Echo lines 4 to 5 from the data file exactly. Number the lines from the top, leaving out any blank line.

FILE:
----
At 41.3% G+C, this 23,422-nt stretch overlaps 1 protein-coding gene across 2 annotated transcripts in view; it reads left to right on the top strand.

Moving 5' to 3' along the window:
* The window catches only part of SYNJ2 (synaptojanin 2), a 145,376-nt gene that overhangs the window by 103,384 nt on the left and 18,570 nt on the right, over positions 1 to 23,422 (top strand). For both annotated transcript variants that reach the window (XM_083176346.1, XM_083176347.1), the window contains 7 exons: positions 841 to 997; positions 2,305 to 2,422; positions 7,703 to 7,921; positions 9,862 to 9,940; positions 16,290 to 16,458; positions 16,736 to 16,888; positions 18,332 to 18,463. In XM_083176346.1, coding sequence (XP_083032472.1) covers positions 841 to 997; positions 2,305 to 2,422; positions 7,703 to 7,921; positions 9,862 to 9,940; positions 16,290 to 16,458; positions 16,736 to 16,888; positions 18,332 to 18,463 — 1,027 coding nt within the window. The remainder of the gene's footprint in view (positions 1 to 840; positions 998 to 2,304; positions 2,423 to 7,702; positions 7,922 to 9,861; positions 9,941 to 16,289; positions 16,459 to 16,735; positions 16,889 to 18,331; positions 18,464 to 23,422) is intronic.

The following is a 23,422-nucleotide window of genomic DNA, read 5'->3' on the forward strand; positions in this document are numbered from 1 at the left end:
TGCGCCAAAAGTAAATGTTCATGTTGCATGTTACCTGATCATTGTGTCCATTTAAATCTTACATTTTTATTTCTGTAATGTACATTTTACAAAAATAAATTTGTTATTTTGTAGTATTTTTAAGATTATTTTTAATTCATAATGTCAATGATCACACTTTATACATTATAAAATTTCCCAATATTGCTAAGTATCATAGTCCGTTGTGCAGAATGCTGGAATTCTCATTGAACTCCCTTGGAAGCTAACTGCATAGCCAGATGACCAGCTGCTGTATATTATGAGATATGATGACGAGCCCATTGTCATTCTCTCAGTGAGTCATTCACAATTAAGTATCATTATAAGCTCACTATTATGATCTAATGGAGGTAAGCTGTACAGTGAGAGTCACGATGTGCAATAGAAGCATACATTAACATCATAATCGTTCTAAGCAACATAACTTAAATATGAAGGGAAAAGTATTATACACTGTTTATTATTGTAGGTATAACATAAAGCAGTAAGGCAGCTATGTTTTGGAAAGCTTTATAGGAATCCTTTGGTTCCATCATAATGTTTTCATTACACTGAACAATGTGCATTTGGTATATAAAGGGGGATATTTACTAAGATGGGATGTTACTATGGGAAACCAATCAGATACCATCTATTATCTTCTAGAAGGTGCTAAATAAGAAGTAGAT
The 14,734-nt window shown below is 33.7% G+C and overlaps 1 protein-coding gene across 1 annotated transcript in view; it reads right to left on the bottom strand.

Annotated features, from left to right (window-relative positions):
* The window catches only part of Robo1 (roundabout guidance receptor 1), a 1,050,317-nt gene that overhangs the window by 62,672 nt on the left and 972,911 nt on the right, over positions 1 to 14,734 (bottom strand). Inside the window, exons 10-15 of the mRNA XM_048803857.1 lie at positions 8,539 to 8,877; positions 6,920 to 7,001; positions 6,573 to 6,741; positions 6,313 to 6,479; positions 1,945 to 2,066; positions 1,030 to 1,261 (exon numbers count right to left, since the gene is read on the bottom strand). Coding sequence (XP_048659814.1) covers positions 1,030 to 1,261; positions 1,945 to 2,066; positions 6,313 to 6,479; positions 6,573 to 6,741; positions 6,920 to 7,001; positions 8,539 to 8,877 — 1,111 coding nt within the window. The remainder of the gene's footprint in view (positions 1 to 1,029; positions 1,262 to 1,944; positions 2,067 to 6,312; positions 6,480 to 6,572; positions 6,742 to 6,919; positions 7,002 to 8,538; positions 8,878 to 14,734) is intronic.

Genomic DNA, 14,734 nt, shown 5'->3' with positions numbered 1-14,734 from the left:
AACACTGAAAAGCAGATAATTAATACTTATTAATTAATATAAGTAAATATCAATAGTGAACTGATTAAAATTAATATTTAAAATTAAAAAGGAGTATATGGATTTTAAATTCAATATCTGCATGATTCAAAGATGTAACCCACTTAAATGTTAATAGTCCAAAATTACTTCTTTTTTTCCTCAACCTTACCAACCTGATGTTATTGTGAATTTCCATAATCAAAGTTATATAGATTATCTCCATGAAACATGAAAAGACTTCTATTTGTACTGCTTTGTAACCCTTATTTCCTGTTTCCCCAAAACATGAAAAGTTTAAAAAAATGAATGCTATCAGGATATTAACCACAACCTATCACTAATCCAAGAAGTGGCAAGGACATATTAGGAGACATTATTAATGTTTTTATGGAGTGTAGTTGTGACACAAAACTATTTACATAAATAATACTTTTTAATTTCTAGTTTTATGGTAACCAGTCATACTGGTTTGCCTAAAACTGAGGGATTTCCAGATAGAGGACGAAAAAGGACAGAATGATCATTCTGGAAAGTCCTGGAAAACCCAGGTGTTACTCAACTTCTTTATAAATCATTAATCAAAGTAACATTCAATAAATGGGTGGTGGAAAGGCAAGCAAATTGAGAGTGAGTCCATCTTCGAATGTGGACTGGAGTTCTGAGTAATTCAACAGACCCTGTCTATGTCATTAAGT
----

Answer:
The following is a 23,422-nucleotide window of genomic DNA, read 5'->3' on the forward strand; positions in this document are numbered from 1 at the left end:
TGCGCCAAAAGTAAATGTTCATGTTGCATGTTACCTGATCATTGTGTCCATTTAAATCTTACATTTTTATTTCTGTAATGTACATTTTACAAAAATAAATTTGTTATTTTGTAGTATTTTTAAGATTATTTTTAATTCATAATGTCAATGATCACACTTTATACATTATAAAATTTCCCAATATTGCTAAGTATCATAGTCCGTTGTGCAGAATGCTGGAATTCTCATTGAACTCCCTTGGAAGCTAACTGCATAGCCAGATGACCAGCTGCTGTATATTATGAGATATGATGACGAGCCCATTGTCATTCTCTCAGTGAGTCATTCACAATTAAGTATCATTATAAGCTCACTATTATGATCTAATGGAGGTAAGCTGTACAGTGAGAGTCACGATGTGCAATAGAAGCATACATTAACATCATAATCGTTCTAAGCAACATAACTTAAATATGAAGGGAAAAGTATTATACACTGTTTATTATTGTAGGTATAACATAAAGCAGTAAGGCAGCTATGTTTTGGAAAGCTTTATAGGAATCCTTTGGTTCCATCATAATGTTTTCATTACACTGAACAATGTGCATTTGGTATATAAAGGGGGATATTTACTAAGATGGGATGTTACTATGGGAAACCAATCAGATACCATCTATTATCTTCTAGAAGGTGCTAAATAAGAAGTAGAT